A customer had a Web-based full-screen application, and they wanted to write a companion application that did the following every second:
They wanted to know whether there was some other API for redrawing a window, because the mechanisms above have the side effect of causing the window to flicker.
This is a strange sort of request, so we asked the customer what they are trying to accomplish by triggering artificial redraws. After all, if the content didn't change, then there's no point in redrawing. And if the content did change, the Web page will redraw itself anyway. And the issue isn't that they want to F5-refresh the Web page, because a redraw doesn't trigger a page refresh. What's the use case for forcing a redundant redraw?
The customer explained that they are using a specific display monitor from a specific manufacturer, and they found that some of the monitors go to black if they display an unchanging image for more than a few minutes. These monitors are being used in public spaces where it is expected that the content may remain unchanged for an extended period of time. The customer is already working with the monitor manufacturer to investigate the problem, but they are looking for a workaround while the root cause investigation continues.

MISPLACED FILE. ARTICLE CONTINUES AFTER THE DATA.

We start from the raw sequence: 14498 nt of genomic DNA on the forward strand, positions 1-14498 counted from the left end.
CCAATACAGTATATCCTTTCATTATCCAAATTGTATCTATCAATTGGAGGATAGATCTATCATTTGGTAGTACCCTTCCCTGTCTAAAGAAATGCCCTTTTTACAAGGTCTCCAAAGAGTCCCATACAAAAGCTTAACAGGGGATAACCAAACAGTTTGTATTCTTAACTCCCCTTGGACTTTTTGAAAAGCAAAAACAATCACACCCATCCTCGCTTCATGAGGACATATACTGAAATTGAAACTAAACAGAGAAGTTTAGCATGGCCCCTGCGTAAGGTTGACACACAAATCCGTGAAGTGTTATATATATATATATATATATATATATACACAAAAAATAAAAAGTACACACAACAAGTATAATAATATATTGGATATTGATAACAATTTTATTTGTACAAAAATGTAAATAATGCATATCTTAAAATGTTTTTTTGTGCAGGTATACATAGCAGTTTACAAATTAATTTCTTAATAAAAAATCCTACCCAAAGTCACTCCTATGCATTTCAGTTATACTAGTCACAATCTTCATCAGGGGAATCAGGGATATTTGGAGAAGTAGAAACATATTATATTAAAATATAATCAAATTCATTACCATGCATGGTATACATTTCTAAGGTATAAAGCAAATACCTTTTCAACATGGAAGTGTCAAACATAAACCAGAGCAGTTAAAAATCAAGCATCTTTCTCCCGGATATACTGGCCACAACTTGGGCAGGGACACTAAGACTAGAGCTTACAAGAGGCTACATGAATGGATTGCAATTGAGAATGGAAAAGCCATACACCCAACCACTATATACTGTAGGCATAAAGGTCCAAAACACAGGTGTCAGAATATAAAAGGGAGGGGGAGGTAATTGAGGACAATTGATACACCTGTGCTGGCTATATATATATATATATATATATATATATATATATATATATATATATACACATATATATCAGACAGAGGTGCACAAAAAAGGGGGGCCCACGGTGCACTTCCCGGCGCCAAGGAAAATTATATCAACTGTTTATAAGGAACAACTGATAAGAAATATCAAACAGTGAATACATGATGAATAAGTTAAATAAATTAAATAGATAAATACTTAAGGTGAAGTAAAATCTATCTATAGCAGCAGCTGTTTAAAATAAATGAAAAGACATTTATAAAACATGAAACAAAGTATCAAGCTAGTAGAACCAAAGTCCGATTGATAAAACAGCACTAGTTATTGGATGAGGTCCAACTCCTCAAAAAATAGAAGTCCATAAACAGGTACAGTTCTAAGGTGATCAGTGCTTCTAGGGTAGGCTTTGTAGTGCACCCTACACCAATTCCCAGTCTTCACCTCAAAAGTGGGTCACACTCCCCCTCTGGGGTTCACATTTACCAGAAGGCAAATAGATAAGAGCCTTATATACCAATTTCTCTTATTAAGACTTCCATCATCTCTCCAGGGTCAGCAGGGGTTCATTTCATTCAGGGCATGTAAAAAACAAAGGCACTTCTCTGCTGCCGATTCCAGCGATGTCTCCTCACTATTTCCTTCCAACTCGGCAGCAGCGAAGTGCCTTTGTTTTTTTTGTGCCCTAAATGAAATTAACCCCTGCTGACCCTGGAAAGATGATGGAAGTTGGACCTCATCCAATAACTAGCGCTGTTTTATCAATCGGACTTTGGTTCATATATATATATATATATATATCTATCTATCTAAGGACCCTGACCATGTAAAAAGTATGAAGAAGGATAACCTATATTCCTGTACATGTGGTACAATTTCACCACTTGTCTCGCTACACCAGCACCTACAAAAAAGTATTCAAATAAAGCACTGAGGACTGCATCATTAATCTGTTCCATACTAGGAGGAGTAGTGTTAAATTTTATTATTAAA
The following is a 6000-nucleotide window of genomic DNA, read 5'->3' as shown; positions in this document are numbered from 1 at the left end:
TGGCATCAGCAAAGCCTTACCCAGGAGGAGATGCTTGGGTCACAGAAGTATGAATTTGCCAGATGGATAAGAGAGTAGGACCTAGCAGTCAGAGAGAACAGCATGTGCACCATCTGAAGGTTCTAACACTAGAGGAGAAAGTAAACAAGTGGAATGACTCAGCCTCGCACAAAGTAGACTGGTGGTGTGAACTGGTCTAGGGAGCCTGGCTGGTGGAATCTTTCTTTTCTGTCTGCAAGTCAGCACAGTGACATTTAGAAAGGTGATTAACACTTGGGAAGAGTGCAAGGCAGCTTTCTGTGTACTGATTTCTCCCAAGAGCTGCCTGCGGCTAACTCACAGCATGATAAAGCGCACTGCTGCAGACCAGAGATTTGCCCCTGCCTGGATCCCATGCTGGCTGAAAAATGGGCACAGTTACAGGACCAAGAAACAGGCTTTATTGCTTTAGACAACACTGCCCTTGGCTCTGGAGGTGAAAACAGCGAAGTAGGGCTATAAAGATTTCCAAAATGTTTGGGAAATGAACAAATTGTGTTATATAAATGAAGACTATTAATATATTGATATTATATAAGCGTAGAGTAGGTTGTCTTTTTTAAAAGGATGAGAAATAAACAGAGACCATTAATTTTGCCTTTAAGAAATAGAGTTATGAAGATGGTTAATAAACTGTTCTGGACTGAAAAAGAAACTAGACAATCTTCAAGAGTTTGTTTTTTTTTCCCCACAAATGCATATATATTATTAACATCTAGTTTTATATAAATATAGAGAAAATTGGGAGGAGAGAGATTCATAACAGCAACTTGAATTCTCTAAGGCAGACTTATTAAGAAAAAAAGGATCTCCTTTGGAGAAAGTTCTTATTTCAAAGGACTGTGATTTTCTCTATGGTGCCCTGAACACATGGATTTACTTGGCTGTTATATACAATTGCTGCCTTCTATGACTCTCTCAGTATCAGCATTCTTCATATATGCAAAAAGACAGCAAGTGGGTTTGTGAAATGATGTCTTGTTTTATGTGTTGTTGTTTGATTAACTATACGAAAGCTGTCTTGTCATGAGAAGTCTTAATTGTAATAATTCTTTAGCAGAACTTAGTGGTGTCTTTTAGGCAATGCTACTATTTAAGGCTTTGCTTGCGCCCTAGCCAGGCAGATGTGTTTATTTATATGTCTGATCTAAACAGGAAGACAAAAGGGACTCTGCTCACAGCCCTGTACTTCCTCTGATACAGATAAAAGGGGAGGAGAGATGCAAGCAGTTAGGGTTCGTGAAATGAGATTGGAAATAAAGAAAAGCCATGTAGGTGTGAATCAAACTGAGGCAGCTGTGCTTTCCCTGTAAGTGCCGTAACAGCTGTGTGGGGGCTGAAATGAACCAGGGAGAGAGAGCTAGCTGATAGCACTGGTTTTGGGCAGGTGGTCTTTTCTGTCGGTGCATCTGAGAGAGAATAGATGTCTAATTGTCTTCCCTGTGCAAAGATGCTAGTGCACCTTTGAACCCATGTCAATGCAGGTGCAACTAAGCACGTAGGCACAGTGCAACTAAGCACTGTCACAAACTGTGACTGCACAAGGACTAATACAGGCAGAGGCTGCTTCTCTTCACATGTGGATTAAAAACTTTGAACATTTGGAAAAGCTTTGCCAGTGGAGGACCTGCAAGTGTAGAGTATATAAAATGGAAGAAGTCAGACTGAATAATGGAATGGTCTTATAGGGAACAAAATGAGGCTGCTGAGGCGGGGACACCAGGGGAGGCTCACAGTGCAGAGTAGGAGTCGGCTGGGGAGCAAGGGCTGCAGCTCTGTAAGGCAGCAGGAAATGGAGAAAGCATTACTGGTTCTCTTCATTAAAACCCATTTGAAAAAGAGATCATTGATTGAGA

If you look at the problem that way, you'll see that even if they got the workaround they wanted, it wouldn't solve their problem! The problem is that the display monitor has a defect where it requires screen updates. They are looking for something that forces a screen update. They found something that forces a screen update, but it causes the screen to flicker. But what they don't realize is that the flicker is the screen update! If you perform a flickerless redraw, then no pixels on the screen will change, and then the monitors will go to black.
The customer doesn't realize it, but they want flicker, because it is the flicker that is keeping the monitors from going dark. They just want a tiny bit of flicker instead of an entire screen full of flicker, which is what they're getting now.
My recommendation is create a 1×1 window, show it on the screen for one second, and then remove it. Choose a corner of the screen, so it won't be too noticeable to the user. If the corner of the screen normally shows a white pixel, you might have your tiny pop-up window show a very light gray pixel, so that even if the user is watching for the flicker, it will be barely noticeable. (You'll have to experiment to see how much flicker is needed in order to keep the monitors from going black.) Show the window without taking focus so that the main application remains unaffected.
Don't go around trying to poke other applications' windows. If you want to update the screen, then update the screen.
Imagine you have a security camera that goes to sleep if nothing moves for five minutes. You have the security camera pointed at a giant ship that is docked and not moving. Redrawing the application window is like asking the ship to move forward a little bit, then move back. Much easier is to build a little machine that waves a stick in front of the camera. But what you definitely don't want to do is build an invisible stick.